United States District Court, W.D. Texas, Austin Division
REPORT AND RECOMMENDATION OF THE UNITED STATES
HIGHTOWER, UNITED STATES MAGISTRATE JUDGE
HONORABLE LEE YEAKEL UNITED STATES DISTRICT JUDGE
this Court are Defendants' Phillip King and Michael
Looney Trucking, LLC's Opposed Motion to Transfer Venue,
filed on October 25, 2019 (Dkt. No. 3), and Plaintiff's
Response to Defendants' Motion to Transfer Venue, filed
on November 4, 2019 (Dkt. No. 9). The Defendants did not file
a Reply. On November 5, 2019, the District Court referred the
above motion and related filings to the undersigned
Magistrate Judge for Report and Recommendation pursuant to 28
U.S.C. § 636(b), Federal Rule of Civil Procedure 72, and
Rule 1 of Appendix C of the Local Rules of the United States
District Court for the Western District of Texas.
12:45 p.m. on May 11, 2019, Eric Frischhertz, M.D.
(“Plaintiff”), a cardiologist practicing and
residing in Austin, Texas, was driving northbound in the 900
block of Interstate Highway 35 (“IH-35”) in
Belton, Texas. At the same time, Phillip King
(“King”), an Arkansas citizen and employee of
Michael Looney Trucking, LLC (“Looney”), an
Arkansas corporation, was driving a tractor trailer
northbound on IH-35 a few vehicles ahead of Plaintiff.
Plaintiff alleges that King failed to slow down properly when
traffic ahead of him slowed, and negligently crashed into two
vehicles in front of him. After this initial collision,
Plaintiff alleges that Sokol Beli (“Beli”), a
Michigan citizen and employee of World Class Express, Inc.
(“Express”), a Michigan corporation, who was
driving a tractor trailer a few vehicles behind Plaintiff,
also failed to stop safely and struck Plaintiff's
vehicle, propelling it into the center median and causing
Plaintiff to suffer serious personal injuries. Plaintiff
alleges that he was taken by ambulance to an emergency room
and suffered “serious injuries with ongoing symptoms
and medical treatment.” Dkt. No. 1-2 at p. 7.
August 30, 2019, Plaintiff filed this negligence lawsuit
against King, Beli, Looney, and Express in Travis County
District Court, alleging that the collision was proximately
caused by the negligence of the Defendants and was the
proximate cause of Plaintiff's injuries and damages.
See Frischhertz v. King, D-1-GN-19-005721
(98th Dist. Ct., Travis County, Tex. Aug. 30,
2019). On October 17, 2019, Defendants King and Looney
(hereinafter “Defendants”) removed this case to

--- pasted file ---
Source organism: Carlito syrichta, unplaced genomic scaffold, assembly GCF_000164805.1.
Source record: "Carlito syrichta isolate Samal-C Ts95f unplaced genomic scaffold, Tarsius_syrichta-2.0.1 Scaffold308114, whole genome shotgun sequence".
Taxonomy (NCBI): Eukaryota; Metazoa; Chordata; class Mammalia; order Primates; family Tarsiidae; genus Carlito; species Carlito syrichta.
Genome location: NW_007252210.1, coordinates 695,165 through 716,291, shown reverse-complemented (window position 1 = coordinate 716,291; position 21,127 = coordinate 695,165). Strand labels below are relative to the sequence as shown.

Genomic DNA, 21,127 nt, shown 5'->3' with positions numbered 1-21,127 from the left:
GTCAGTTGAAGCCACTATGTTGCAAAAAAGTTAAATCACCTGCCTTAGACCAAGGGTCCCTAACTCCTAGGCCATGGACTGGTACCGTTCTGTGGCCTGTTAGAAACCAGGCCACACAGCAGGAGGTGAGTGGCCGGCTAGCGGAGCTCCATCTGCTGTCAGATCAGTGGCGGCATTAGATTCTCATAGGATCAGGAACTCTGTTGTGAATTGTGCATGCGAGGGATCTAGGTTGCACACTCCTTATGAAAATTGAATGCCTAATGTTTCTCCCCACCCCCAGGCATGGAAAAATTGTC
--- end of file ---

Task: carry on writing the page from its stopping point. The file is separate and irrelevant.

federal court on the basis of diversity jurisdiction pursuant
to 28 U.S.C. § 1332 as there is complete diversity
between the parties.
have filed the instant Motion to Transfer Venue pursuant to
28 U.S.C. § 1404(a), arguing that the lawsuit should be
transferred to the Waco Division of the Western District of
Texas because the accident occurred in Belton, Texas, which
is located in the Waco Division. Although Belton is almost
equidistant between Waco and Austin, Defendants argue that it
would be more convenient for the witnesses and parties to
litigate this case in the Waco Division rather than the
Austin Division. Plaintiff disagrees and argues that
Defendants have not met their burden to show that this case
should be transferred to the Waco Division. The Court agrees.
STANDARD OF REVIEW
1404(a) provides that, “[f]or the convenience of
parties and witnesses, in the interest of justice, a district
court may transfer any civil action to any other district or
division where it might have been brought.” 28 U.S.C.
§ 1404(a). The decision whether to transfer a case under
§ 1404(a) is a matter within the district court's
sound discretion. In re Volkswagen of America, Inc.,
545 F.3d 304, 311 (5th Cir. 2008).
a plaintiff has the privilege of choosing the venue in which
to file, the defendant bears the burden of proving that a
transfer of venue would be “clearly” more
convenient for the parties and witnesses and in the interest
of justice. See In re Volkswagen of Am. Inc., 545
F.3d 305, 315 (5th Cir. 2008) (“Volkswagen
II”); Schexnider v. McDermott Int'l,
Inc., 817 F.2d 1159, 1163 (5th Cir. 1987) (stating that
“there is ordinarily a strong presumption in favor of
the plaintiff's choice of forum that may be overcome only
when the private and public interest factors clearly point
towards trial in the alternative forum”). The defendant
must show “good cause” for the transfer.
Volkswagen II, 545 F.3d at 315.
When viewed in the context of § 1404(a), to show good
cause means that a moving party, in order to support its
claim for a transfer, must satisfy the statutory requirements
and clearly demonstrate that a transfer is “[f]or the
convenience of parties and witnesses, in the interest of
justice.” Thus, when the transferee venue is not
clearly more convenient than the venue chosen by the
plaintiff, the plaintiff's choice should be respected.
When the movant demonstrates that the transferee venue is
clearly more convenient, however, it has shown good cause and
the district court should therefore grant the transfer.
preliminary question under § 1404(a) is whether the
action “might have been brought” in the
destination venue. Volkswagen II, 545 F.3d at 312.
After determining the suit could have been filed in the
destination venue, the Court weighs the parties' private
interests in convenience and the public interest in the fair
administration of justice. Id. at 315. The private
interest factors include:
1. the relative ease of access to sources of proof;
2. the availability of compulsory process to secure the